If you want your team and business to succeed, you’ll need to be more than a good task manager. You’ll need to be a good leader. The best leaders know how to manage both the operational and human aspects of a business. They have the know-how to get the job done—but always respect employees’ unique qualities. Often, leaders are comfortable with the operational aspects of their roles. However, some need coaching on the human elements. By following four core practices, you can develop your leadership skills—and help your business thrive.
Avoid Micromanaging Your Employees
Good leaders recognize that they can’t do everything themselves. Instead, they distribute decision-making and tasks throughout the organization. As a recent article in the Harvard Business Review explains, the best leaders empower employees to self-organize. That means leaders provide clear direction on the work but give employees freedom. Employees have the power to decide when and how to complete tasks.
Giving up control can be hard for some leaders at first, but it is a necessary step for growth. Studies have proven that empowered teams are far more productive and empowered team members show higher levels of commitment to the organization. By contrast, micromanaging employees can decrease productivity and morale. How can you know if you’re micromanaging? You may find yourself doling out tasks one at a time. Or you may require approval for every employee’s decision. To improve, you need to take a step back and try not to check in on day-to-day work too often.
Share a Healthy Mix of Positive and Negative Feedback
As a leader, you have to give direction—and may need to step in when tasks go off course. Even so, you should avoid focusing only on negative and corrective feedback. In fact, a recent study found that top-performing teams share more praise than criticism. That means you should seek out opportunities to praise employees. Encourage employees to praise each other as well.
Another important study underscored the importance of offering praise in the workplace. Researchers found that praise helps employees focus on images of their “best selves.” Praise helps them gain confidence and complete tasks more efficiently. And that boosts overall team productivity.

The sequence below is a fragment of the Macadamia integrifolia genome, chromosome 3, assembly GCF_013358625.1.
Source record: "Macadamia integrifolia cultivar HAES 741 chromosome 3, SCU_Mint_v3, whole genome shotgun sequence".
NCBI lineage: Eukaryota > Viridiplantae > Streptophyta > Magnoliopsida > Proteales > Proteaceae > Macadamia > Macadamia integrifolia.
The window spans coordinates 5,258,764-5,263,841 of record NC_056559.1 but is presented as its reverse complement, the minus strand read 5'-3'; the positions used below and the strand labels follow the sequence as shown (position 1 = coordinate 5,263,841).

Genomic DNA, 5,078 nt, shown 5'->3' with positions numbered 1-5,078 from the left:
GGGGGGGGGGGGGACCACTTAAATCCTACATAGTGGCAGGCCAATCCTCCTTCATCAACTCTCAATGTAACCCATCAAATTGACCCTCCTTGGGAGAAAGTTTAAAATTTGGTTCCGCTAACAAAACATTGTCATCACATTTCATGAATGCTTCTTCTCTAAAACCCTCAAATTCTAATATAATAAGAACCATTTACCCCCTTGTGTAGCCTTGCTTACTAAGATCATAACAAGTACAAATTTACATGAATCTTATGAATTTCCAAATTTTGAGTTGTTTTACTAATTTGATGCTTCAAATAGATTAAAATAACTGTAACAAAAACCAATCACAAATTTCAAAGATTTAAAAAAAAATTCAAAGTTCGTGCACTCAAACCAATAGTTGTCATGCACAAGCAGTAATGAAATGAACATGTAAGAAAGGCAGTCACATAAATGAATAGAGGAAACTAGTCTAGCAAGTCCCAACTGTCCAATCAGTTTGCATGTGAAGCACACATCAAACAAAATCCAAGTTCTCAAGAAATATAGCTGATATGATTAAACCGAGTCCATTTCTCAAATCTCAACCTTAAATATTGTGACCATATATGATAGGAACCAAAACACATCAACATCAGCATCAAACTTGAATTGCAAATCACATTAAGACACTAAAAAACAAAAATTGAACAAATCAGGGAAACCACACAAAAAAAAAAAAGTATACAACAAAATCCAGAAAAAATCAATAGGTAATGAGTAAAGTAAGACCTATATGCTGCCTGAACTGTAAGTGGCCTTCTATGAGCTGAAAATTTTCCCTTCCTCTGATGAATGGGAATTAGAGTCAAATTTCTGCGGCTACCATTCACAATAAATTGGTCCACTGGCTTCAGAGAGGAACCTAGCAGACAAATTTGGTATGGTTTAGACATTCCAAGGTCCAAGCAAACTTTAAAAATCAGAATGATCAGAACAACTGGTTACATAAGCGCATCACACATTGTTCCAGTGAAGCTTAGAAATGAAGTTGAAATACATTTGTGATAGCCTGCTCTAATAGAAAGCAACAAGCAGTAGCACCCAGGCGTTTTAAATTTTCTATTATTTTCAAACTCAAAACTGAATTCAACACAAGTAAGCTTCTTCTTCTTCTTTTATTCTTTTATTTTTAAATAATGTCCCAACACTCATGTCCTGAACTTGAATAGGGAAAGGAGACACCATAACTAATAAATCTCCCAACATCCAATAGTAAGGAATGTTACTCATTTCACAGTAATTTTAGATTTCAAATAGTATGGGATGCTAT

Care About Employees’ Career Development
Once you move into a leadership role, you take on responsibility for others’ professional growth. You need to care about the progress of your team as a whole. And that means caring about each individual. No two employees are alike. You should spend time getting to know each person on your team. Find out all you can about their motivators and future goals.
Equipped with this information, you can help them pursue training and promotion opportunities to advance their careers. Taking an interest in your employees’ aspirations can help them envision a future with your business. This increases retention—and supports succession planning. You can cultivate next-generation leaders and trust that your business will be in capable hands in the years ahead.
Build a Diverse and Inclusive Team
Diversity and inclusion aren’t mere buzzwords. Instead, they’re practices that give every business clear advantages. Studies have shown that diverse organizations are more productive and innovative. Focusing on diversity helps broaden your talent pool and draw in top candidates. Start by educating yourself about individuals from different backgrounds. You also may need to seek out new recruiting sources. Once you have a diverse mix of employees, show sensitivity to everyone’s unique perspectives and concerns. Being a good listener is key.
Make praise and positive feedback part of your culture. And help employees look beyond the daily task list and create a vision of their future careers. Bring in individuals from diverse backgrounds and welcome their unique insights. If you embrace these core concepts, you’ll grow into an effective leader. And you’ll be able to guide your organization to new levels of excellence.